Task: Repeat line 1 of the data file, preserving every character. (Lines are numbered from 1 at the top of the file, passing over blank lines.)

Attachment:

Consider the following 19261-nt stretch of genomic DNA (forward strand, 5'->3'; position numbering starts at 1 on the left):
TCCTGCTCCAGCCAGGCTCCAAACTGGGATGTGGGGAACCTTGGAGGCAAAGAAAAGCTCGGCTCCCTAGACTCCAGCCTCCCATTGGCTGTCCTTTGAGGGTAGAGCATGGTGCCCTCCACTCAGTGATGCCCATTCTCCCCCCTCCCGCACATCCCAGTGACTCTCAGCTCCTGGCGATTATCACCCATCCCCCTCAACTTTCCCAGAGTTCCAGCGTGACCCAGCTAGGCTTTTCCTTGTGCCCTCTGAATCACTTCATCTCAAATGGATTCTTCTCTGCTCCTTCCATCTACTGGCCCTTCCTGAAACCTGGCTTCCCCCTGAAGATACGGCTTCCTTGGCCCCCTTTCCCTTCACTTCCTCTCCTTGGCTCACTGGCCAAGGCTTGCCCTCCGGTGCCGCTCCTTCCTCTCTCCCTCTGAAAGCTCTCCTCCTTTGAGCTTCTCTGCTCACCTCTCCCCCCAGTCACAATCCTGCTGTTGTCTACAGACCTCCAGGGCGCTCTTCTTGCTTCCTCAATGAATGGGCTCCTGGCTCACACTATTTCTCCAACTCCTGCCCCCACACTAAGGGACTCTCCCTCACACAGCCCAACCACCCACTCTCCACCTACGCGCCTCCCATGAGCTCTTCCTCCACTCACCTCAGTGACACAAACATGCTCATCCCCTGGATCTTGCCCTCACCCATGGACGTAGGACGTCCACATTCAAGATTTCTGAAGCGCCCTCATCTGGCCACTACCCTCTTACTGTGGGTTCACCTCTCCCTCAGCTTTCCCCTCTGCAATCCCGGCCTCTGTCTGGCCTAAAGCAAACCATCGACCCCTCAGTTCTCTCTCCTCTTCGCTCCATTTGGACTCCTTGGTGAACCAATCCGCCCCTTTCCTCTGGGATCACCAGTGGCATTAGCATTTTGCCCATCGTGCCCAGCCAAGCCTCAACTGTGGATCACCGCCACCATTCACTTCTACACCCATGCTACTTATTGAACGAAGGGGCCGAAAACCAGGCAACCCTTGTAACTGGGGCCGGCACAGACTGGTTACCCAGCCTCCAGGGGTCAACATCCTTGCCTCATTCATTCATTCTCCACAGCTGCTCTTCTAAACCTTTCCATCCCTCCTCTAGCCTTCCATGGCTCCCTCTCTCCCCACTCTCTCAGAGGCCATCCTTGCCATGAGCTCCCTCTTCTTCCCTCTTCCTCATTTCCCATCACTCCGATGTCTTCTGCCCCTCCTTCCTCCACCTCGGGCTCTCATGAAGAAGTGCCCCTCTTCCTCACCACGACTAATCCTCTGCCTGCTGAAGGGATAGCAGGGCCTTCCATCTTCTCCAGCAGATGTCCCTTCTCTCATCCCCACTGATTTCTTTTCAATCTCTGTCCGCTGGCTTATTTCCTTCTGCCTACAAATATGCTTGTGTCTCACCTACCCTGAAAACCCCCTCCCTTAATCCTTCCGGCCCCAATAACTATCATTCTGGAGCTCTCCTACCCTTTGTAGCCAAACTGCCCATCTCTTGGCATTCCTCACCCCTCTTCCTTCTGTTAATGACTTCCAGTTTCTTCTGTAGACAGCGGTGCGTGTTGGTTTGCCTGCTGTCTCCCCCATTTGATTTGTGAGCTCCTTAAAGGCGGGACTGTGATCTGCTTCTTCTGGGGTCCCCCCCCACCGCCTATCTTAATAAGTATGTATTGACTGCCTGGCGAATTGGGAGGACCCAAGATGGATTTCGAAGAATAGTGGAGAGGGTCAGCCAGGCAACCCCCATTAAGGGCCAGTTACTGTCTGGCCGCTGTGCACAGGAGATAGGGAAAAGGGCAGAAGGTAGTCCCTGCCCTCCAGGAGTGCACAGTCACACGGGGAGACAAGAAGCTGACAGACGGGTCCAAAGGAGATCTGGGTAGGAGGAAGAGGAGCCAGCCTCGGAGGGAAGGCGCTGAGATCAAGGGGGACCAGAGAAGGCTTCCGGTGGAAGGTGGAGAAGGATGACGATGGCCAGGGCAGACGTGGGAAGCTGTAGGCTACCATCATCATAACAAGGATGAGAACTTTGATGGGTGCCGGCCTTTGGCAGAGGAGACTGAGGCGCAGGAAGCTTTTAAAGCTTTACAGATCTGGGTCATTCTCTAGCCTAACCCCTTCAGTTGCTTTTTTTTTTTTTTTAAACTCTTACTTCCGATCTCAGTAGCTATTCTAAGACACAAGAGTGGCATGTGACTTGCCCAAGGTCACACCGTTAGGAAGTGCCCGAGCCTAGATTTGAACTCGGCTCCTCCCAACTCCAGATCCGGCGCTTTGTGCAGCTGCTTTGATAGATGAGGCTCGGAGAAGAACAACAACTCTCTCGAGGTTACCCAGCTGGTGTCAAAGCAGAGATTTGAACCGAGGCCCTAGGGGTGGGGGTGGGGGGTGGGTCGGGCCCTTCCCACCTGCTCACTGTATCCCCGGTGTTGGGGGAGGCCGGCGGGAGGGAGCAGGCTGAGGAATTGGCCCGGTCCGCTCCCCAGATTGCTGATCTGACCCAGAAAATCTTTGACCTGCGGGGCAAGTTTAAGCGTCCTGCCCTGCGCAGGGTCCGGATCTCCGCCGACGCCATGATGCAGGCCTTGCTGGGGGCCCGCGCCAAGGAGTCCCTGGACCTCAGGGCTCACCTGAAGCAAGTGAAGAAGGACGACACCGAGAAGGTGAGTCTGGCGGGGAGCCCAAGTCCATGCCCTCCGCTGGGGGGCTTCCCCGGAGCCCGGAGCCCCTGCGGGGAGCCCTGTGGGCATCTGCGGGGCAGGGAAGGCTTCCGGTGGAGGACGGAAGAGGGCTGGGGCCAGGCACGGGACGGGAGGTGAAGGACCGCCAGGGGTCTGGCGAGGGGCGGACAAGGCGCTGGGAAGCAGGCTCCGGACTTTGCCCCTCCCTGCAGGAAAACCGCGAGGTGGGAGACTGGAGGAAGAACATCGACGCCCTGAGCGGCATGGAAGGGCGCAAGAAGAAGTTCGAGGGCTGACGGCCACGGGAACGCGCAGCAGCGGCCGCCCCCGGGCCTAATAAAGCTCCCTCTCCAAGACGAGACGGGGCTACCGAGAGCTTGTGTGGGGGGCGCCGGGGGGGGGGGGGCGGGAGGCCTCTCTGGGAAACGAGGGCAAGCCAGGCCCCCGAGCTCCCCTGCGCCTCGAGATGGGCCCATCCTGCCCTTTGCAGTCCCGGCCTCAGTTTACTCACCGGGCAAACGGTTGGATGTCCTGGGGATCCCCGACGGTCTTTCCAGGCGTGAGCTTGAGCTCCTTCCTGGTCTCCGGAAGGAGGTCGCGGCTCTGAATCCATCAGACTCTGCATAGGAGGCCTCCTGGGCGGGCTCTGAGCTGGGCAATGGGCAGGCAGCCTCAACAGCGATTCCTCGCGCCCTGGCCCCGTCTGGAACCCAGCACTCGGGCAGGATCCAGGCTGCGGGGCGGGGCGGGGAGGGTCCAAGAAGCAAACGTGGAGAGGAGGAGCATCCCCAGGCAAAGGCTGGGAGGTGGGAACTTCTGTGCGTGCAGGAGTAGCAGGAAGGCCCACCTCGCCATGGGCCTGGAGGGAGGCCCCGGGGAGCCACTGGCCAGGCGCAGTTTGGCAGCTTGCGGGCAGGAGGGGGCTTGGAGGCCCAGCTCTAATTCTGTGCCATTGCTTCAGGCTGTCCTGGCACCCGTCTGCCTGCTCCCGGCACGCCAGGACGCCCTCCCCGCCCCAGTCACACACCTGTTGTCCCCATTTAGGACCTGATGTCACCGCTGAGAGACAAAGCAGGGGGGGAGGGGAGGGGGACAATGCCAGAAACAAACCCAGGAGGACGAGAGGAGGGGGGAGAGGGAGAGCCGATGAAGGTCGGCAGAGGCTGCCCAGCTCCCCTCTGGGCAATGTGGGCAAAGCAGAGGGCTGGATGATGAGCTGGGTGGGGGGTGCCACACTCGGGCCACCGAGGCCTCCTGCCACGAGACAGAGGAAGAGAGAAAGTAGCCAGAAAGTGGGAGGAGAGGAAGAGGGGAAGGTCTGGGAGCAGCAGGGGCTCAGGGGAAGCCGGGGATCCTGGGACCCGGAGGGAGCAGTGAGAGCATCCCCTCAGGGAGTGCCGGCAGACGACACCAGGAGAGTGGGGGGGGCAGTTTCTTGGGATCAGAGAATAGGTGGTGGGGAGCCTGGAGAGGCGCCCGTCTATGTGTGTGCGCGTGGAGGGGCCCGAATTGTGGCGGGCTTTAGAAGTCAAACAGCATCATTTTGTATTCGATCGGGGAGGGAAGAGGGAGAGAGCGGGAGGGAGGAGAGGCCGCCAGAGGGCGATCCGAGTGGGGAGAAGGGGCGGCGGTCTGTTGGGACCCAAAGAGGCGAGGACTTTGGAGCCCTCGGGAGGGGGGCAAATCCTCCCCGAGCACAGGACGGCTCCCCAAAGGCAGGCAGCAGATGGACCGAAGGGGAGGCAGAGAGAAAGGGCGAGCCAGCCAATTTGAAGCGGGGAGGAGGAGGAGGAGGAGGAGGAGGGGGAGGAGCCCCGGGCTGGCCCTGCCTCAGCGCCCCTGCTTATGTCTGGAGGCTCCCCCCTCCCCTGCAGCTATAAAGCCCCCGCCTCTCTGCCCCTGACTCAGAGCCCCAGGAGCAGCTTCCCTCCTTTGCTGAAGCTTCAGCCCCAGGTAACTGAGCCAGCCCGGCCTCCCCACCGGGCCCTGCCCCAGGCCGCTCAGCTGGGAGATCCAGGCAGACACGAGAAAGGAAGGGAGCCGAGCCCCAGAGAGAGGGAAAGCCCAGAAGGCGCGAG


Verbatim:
Consider the following 19261-nt stretch of genomic DNA (forward strand, 5'->3'; position numbering starts at 1 on the left):